Today we drove to Gondar where there are at least 40 churches. . The road was paved all of the way there so no “African Massage” today.
On the way Ayu stopped in a small village along the way so that we could take some photos of the people and their houses. We wandered for about 15 minutes.
We drove for a while and then passed this woman who was making local beer.
A fruit stand along the road.
This woman is drying red peppers.
The load on this donkey looks so bulky but …
…donkeys carrying loads like this is one thing but there are also many people like this person who carry incredible loads themselves.
We saw this tall rock formation in the distance and I used the zoomed to take a photo.
Then we stopped near a group of people to photograph it again.
I think these women came up to the jeep because they wanted money.
The close up of the tree makes the rock formation look small.
We arrived in Gondar in time for lunch and after checking into the Goha Hotel, we drove to The Four Sisters Restaurant where we had a wonderful traditional buffet lunch. All of the items were labeled so it was easy to make choices. I loved the string beans, lamb stew, and lentils – all of which I ate with the injera.
Then we drove to the walled Fasil Ghebbi Fortress. The fortress city functioned as the centre of the Ethiopian government until 1864. It has some twenty palaces, royal buildings, highly decorated churches, monasteries and unique public and private buildings, transformed by the Baroque style brought to Gondar by the Jesuit missionaries. Fasil Ghebbi was the residence of Ethiopian Emperor Alem-Seghed Fasilides (Fasil) and his successors in the 16th and 17th centuries.
We had a wonderful guide named Bekele. Fasilides is now a UNESCO World Heritage site. It was built during the 17th and 18th centuries. Ethiopian people did all of the work to build the castles.
Emperor Fasilides built the first castle which combines Portuguese, Indian and local architectural styles. The Ethiopian royal family built all the castles within the walls before Gondar lost its power and the capital was moved to Addis Ababa in the late 19th century. The people who actually built all of these places were Ethiopians.
I hope this information is correct. Some of the castles we saw were built by:
- King Easilides built-in 1632. He reined the country for 35 years up to 1637.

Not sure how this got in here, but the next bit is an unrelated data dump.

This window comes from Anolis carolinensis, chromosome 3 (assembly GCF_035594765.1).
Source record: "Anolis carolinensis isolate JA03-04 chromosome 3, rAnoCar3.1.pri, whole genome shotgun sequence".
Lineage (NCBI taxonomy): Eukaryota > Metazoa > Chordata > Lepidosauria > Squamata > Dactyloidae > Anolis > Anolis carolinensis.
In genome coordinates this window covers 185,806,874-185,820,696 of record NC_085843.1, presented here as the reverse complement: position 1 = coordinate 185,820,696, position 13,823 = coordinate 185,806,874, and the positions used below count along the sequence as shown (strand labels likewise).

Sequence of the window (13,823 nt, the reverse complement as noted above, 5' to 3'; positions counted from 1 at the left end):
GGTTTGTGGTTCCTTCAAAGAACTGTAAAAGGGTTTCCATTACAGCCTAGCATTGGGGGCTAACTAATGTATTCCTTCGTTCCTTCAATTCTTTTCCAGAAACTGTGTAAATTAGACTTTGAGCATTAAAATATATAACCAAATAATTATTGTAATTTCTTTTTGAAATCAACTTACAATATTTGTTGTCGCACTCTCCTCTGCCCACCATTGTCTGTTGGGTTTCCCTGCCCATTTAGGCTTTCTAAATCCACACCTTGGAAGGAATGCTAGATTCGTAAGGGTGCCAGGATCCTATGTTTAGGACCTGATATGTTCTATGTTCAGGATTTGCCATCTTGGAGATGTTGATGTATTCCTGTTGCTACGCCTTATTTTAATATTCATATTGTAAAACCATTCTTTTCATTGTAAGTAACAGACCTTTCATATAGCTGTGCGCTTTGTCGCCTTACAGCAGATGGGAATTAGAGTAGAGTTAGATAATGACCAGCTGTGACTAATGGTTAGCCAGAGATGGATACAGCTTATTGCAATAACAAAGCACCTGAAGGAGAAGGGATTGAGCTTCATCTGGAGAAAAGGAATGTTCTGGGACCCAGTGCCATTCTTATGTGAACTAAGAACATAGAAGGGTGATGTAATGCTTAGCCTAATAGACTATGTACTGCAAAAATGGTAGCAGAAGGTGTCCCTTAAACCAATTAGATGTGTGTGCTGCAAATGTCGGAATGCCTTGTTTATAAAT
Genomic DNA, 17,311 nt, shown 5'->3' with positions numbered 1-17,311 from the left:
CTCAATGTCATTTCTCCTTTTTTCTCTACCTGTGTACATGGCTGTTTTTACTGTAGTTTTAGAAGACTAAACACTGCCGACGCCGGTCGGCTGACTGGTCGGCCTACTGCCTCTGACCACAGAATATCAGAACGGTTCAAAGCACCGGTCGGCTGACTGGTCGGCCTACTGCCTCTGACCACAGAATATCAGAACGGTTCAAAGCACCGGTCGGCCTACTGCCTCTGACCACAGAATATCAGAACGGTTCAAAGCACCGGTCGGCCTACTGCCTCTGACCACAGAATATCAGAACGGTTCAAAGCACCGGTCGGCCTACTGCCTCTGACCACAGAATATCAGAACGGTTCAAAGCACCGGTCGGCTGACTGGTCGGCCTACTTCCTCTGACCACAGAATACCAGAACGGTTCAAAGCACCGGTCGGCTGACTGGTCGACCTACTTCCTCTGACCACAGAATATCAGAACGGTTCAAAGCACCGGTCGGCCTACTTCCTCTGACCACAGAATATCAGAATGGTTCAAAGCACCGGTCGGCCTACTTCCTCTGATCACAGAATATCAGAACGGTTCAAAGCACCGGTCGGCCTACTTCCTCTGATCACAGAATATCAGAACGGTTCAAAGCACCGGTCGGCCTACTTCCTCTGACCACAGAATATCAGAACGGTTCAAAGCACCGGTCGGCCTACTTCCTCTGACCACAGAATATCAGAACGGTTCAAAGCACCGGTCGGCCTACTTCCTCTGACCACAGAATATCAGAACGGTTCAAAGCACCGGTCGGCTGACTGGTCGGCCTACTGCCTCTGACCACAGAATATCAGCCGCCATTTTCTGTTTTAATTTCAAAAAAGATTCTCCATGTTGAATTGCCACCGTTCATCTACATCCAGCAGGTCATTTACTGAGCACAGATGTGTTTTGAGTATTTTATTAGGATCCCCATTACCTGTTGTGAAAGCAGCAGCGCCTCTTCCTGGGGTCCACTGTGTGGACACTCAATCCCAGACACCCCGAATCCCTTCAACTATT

- King Fasilides’ fourth son and successor, King Yohannes 1667 – 1682.
- King Iyasu built the third palace from 1682 to 1706.
- King Dawit was the fourth generation or great-grandson of King Fasilides from 1716 to 1730.
Bekele also showed us the:
- Music auditorium
- Turkish Bath (which was quote an amazing structure)
- Lion Cages
- Women’s Vocational School.
The walls surrounding all of the buildings have 12 round towers, which symbolize the 12 Apostles. All of these places were quite amazing.
These are the photos I took.
I was finally able to get a photo of a Pied Crow.
Then Bekele went with us to Debre Berhan Selassie Church. It was built by Emperor Eyasu II (also known as Birhan Seged, “He to Whom the Light Bows”) The name Debre Birhan “Mountain of Light” is after the Emperor’s nickname as well as in honor of the church of the same name in Shewa.
I read that the Mahdist Dervishes of the Sudan sacked the city of Gondar in 1888. They burned down every church in the city except Debre Birhan Selassie. According to local legend, when the Mahdist soldiers approached the church, a swarm of bees descended on the compound of the church and kept the soldiers back, and the Archangel Michael himself stood before the large wooden gates with a flaming sword drawn. The walls depict biblical scenes and saints. Bekele explained many of them to us. The ceiling is covered with the faces of hundreds of angels.
Bekele explained the use of the sistrum, drum, and prayer stick.
Our final destination was the Fasilides Bath. This is where baptisms are performed. Also on January 18th and 19th the people would come to the pool for Timket. The entire pool is filled with water and many, many people get into the pool. The priest splashes others with water from the pool. Timket is an elaborate religious celebration and we hope to see it when we are in Yirgalem on Jan 18th and 19th.
I think that in the time of King Fasilides, he would stand on the platform and talk to the people.
The Banyan trees roots growing around the walls of the pool remind me of the ruins in Angkor Watt, Cambodia.
Bekele told us that many marriages take place at this time of year. When a man sees a woman they admire and throw a lemon towards her. If she likes him, she will catch the lemon and he knows to approach her. If she is not interested, she will not touch the lemon. I think he said that this actually takes place during Timket when they are in the pool.
Bekele was a fantastic guide who was not only very knowledgeable but also very curious. Whenever we said words that he had not heard before, he wrote them down. We exchanged contact information so that I can recommend him on Trip Advisor. And when I got confused about some of the names and dates, he took the time to send information to me through WhatsApp.